The PEOPLE, Plaintiff and Respondent, v. Nam Van HUYNH, Defendant and Appellant. IN RE: Nam Van HUYNH on Habeas Corpus.
Defendant Nam Van Huynh appeals from the judgment following his conviction after court trial of second-degree murder with personal use of a .38 caliber revolver. (Pen.Code, §§ 187, 1203.06, 12022.5.) He also petitions for a writ of habeas corpus. On November 5, 1990, we ordered the petition considered with defendant's appeal and allowed the People to file an informal reply and defendant an informal response.
In the trial court, in exchange for eliminating defendant's exposure to special circumstances and first-degree murder, he waived preliminary examination and submitted to a court trial to determine, based on police reports, taped statements by defendant, and defendant's testimony, whether he was guilty of second-degree murder or manslaughter. Defendant was sentenced after conviction to seventeen years to life in prison, the court adding two years for his personal use of a firearm.1
Defendant's habeas petition alleges that trial counsel was unconstitutionally ineffective in misadvising him about how soon parole was available after a second-degree murder conviction and in failing to pursue the possible defense of unconsciousness. On appeal defendant makes the latter point as well as four others. Defendant asserts the trial court erred by failing to obtain his waiver of the right against self-incrimination upon defendant's submission to court trial on the evidence above described. Defendant contends he was deprived of his rights to counsel, to an interpreter, and to have the trial judge preside at the posttrial hearing of defendant's motion for new trial. The facts are set out where relevant.
In response to the habeas petition, we will issue an order to show cause limited to defense counsel's alleged misadvice about parole eligibility. On the appeal, for the reasons stated below, we will affirm the judgment, finding no error except for lack of waiver of the right against self-incrimination and no prejudice from that error.
2. Trial evidence
The central issue at trial on August 17, 1989, was defendant's mental state when he shot his estranged wife to death on a street in San Jose shortly after 8:30 a.m. on Tuesday, November 8, 1988. The coroner reported the victim received five bullet wounds including two to her head.
Witnesses saw defendant standing outside his wife's car arguing with her inside the car. One resident of the neighborhood said defendant became “increasingly aggressive,” patted his right hip to indicate he had a handgun, and pulled the gun out. The neighbor called out from her yard that she was going to call the police. Defendant stepped in front of his wife's car and hit the window with his pistol as she sounded the car horn. After defendant fired three shots, his wife's car coasted across the street, rolled over the curb, and stopped. Defendant walked up to the car, reached in with the gun, and fired two more shots. Defendant placed the gun on the trunk of the car and sat on the curb until the police arrived. Another passerby said he saw defendant reload before catching up to the car and fire more shots into the car. A crossing guard said that defendant fired one shot, paused six to eight seconds, fired three shots rapidly, and fired one final shot after the car came to rest.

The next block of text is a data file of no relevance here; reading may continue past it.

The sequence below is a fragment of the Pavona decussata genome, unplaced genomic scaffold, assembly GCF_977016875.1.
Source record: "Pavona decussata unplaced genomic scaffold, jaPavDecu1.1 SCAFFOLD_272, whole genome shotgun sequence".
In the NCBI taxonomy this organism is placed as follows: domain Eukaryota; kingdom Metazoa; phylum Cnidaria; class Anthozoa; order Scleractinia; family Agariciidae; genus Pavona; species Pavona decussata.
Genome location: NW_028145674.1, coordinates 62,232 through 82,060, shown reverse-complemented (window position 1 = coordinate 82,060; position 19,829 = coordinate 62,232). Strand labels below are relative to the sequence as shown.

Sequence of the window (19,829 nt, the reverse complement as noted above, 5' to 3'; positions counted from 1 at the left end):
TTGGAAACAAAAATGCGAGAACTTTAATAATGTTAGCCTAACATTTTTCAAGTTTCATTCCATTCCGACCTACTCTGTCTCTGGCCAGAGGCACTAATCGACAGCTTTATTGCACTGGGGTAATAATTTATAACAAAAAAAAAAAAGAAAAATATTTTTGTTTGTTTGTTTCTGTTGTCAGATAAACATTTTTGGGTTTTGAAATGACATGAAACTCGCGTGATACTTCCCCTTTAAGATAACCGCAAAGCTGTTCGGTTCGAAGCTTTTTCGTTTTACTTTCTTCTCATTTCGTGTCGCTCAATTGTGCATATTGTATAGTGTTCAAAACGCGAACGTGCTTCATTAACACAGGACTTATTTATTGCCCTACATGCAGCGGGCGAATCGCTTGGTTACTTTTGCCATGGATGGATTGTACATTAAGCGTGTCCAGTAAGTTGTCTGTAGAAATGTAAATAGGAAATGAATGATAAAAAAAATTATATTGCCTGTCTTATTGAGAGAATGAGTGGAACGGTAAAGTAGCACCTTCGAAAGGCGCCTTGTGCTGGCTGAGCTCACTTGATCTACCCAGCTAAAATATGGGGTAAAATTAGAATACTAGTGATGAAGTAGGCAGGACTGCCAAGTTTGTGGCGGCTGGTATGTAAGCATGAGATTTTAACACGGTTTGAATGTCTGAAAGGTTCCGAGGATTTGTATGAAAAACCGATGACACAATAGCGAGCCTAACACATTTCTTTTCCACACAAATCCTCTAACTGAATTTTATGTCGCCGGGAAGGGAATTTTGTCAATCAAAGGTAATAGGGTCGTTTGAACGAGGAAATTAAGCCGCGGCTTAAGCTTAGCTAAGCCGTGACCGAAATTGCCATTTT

Defendant was sitting on the curb when the first police officer arrived. He frisked defendant and located four cartridges in his left front coveralls pocket. The first officer told another officer he was frisking defendant for a gun. Defendant said, “The gun is on the car.”
Defendant made a taped statement to the police after waiving his Miranda 2 rights. He made another taped statement to homicide detectives shortly before 10 a.m. Both tapes were in evidence.
During the police interviews and at trial, defendant explained his relationship with his wife as follows. In 1973 they met and married in Vietnam when he was 35 years old and she was 17. They had one son in 1974 and came to the United States of America in 1975. They moved to France for five years and to San Jose in 1980. They owned a fish company. They had another son in 1980 and a daughter in 1981. Although his wife was a prostitute when they met, she behaved very well once they married, until 1986. In 1986, she left the family and spent all their money on her boyfriend. This bankrupted defendant. When the boyfriend kicked her out, defendant took her back as his wife. Defendant admitted beating her in 1986 for giving her boyfriend their money.
Defendant went to work as a salesman for a fish company. His wife began working at a donut shop. She became involved with the shop's manager in early 1988.3 Once she showed defendant a bullet and said she would kill him with it. He never saw her with a gun although she mentioned one several times.
Defendant and his wife separated in August. She had the police remove defendant from their apartment. He took up residence in an undeveloped area in the back of his place of employment.
On September 28 defendant acquired a new handgun in exchange for an older one. He went to a shooting range a couple of weeks later. He kept the gun loaded in his pocket or in a box which he kept either in his car or in a drawer where he lived and worked. He had carried the bullets found in his pocket for several weeks.
On October 18, defendant's wife obtained a court order restraining him from asking their children for her address and telephone number and from following anyone to her residence.
His business was closed for repairs in mid-October. For three weeks he sold cheap jewelry at a weekend flea market. Defendant was depressed and often thought of suicide after his wife kicked him out of the house and he did not have his job. He did not kill himself because of the children.